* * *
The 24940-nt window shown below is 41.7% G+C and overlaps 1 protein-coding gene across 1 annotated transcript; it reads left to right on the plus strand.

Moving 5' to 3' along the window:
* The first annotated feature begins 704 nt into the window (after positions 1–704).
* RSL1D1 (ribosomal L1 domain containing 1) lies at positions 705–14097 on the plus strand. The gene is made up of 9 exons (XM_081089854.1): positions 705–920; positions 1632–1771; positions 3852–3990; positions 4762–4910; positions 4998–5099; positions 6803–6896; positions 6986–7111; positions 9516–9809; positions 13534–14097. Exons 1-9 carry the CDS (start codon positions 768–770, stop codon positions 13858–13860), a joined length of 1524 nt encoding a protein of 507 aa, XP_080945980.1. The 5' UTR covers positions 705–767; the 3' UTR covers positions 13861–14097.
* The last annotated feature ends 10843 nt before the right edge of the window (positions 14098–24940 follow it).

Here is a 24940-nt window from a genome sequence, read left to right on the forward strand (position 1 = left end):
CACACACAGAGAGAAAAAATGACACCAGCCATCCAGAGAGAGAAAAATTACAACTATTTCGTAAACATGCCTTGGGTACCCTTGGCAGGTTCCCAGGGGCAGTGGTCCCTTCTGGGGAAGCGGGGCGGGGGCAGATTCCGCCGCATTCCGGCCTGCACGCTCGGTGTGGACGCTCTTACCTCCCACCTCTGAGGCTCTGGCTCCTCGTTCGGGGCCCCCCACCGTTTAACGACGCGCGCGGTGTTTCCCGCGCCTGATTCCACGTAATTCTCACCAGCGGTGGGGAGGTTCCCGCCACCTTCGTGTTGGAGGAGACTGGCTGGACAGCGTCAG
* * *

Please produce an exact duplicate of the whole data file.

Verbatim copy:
The 24940-nt window shown below is 41.7% G+C and overlaps 1 protein-coding gene across 1 annotated transcript; it reads left to right on the plus strand.

Moving 5' to 3' along the window:
* The first annotated feature begins 704 nt into the window (after positions 1–704).
* RSL1D1 (ribosomal L1 domain containing 1) lies at positions 705–14097 on the plus strand. The gene is made up of 9 exons (XM_081089854.1): positions 705–920; positions 1632–1771; positions 3852–3990; positions 4762–4910; positions 4998–5099; positions 6803–6896; positions 6986–7111; positions 9516–9809; positions 13534–14097. Exons 1-9 carry the CDS (start codon positions 768–770, stop codon positions 13858–13860), a joined length of 1524 nt encoding a protein of 507 aa, XP_080945980.1. The 5' UTR covers positions 705–767; the 3' UTR covers positions 13861–14097.
* The last annotated feature ends 10843 nt before the right edge of the window (positions 14098–24940 follow it).

Here is a 24940-nt window from a genome sequence, read left to right on the forward strand (position 1 = left end):
CACACACAGAGAGAAAAAATGACACCAGCCATCCAGAGAGAGAAAAATTACAACTATTTCGTAAACATGCCTTGGGTACCCTTGGCAGGTTCCCAGGGGCAGTGGTCCCTTCTGGGGAAGCGGGGCGGGGGCAGATTCCGCCGCATTCCGGCCTGCACGCTCGGTGTGGACGCTCTTACCTCCCACCTCTGAGGCTCTGGCTCCTCGTTCGGGGCCCCCCACCGTTTAACGACGCGCGCGGTGTTTCCCGCGCCTGATTCCACGTAATTCTCACCAGCGGTGGGGAGGTTCCCGCCACCTTCGTGTTGGAGGAGACTGGCTGGACAGCGTCAG